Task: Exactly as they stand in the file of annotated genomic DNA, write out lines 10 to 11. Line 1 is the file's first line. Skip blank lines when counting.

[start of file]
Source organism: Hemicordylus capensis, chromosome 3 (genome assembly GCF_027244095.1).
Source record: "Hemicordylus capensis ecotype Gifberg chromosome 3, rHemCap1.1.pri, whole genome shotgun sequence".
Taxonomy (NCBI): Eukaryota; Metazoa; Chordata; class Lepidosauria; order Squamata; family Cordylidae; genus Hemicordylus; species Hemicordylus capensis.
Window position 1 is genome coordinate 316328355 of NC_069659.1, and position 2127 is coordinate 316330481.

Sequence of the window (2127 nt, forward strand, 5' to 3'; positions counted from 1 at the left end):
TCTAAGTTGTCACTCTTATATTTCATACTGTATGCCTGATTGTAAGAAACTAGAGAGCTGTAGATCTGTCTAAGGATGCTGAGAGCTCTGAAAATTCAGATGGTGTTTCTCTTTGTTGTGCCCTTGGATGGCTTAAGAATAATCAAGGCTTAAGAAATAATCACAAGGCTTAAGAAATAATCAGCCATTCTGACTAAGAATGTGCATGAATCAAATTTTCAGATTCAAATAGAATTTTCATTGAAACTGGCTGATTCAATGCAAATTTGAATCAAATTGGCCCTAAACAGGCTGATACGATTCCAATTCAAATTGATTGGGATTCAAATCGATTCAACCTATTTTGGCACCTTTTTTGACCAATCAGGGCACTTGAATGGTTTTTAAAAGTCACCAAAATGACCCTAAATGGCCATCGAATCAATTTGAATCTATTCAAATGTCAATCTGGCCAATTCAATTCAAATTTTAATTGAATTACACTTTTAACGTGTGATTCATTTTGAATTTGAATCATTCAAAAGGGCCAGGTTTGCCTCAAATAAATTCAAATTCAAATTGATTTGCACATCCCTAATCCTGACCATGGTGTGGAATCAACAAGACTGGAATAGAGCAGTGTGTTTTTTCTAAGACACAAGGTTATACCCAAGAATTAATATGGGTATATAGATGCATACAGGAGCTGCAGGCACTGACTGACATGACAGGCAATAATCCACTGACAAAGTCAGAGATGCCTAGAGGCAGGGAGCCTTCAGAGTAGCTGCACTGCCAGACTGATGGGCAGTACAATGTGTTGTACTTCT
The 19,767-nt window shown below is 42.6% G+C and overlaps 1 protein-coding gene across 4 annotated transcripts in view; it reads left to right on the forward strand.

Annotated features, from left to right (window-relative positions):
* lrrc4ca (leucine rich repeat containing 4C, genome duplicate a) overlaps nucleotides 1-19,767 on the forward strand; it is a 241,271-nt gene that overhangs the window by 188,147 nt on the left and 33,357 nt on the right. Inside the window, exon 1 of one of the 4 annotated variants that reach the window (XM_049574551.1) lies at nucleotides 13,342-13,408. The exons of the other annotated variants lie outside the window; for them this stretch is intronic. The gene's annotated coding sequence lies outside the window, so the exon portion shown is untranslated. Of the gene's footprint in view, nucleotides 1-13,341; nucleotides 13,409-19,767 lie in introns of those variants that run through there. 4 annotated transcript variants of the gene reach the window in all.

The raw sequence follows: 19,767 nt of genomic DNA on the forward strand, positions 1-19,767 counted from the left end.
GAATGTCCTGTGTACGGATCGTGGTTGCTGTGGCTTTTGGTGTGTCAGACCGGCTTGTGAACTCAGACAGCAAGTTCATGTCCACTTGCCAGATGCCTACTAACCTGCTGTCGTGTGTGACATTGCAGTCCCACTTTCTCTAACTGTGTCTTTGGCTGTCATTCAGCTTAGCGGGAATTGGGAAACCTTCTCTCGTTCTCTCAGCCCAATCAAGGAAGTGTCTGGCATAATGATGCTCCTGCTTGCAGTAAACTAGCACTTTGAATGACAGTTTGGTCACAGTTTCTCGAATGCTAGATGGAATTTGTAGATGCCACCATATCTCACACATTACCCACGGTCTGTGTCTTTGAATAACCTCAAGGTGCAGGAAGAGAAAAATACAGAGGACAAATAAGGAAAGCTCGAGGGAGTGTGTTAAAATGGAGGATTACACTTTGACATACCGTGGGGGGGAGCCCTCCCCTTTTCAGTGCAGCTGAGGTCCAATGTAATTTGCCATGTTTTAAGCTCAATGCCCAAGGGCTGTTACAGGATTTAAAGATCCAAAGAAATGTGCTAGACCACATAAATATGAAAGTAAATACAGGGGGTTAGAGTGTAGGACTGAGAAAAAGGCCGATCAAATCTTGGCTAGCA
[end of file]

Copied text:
The raw sequence follows: 19,767 nt of genomic DNA on the forward strand, positions 1-19,767 counted from the left end.
GAATGTCCTGTGTACGGATCGTGGTTGCTGTGGCTTTTGGTGTGTCAGACCGGCTTGTGAACTCAGACAGCAAGTTCATGTCCACTTGCCAGATGCCTACTAACCTGCTGTCGTGTGTGACATTGCAGTCCCACTTTCTCTAACTGTGTCTTTGGCTGTCATTCAGCTTAGCGGGAATTGGGAAACCTTCTCTCGTTCTCTCAGCCCAATCAAGGAAGTGTCTGGCATAATGATGCTCCTGCTTGCAGTAAACTAGCACTTTGAATGACAGTTTGGTCACAGTTTCTCGAATGCTAGATGGAATTTGTAGATGCCACCATATCTCACACATTACCCACGGTCTGTGTCTTTGAATAACCTCAAGGTGCAGGAAGAGAAAAATACAGAGGACAAATAAGGAAAGCTCGAGGGAGTGTGTTAAAATGGAGGATTACACTTTGACATACCGTGGGGGGGAGCCCTCCCCTTTTCAGTGCAGCTGAGGTCCAATGTAATTTGCCATGTTTTAAGCTCAATGCCCAAGGGCTGTTACAGGATTTAAAGATCCAAAGAAATGTGCTAGACCACATAAATATGAAAGTAAATACAGGGGGTTAGAGTGTAGGACTGAGAAAAAGGCCGATCAAATCTTGGCTAGCA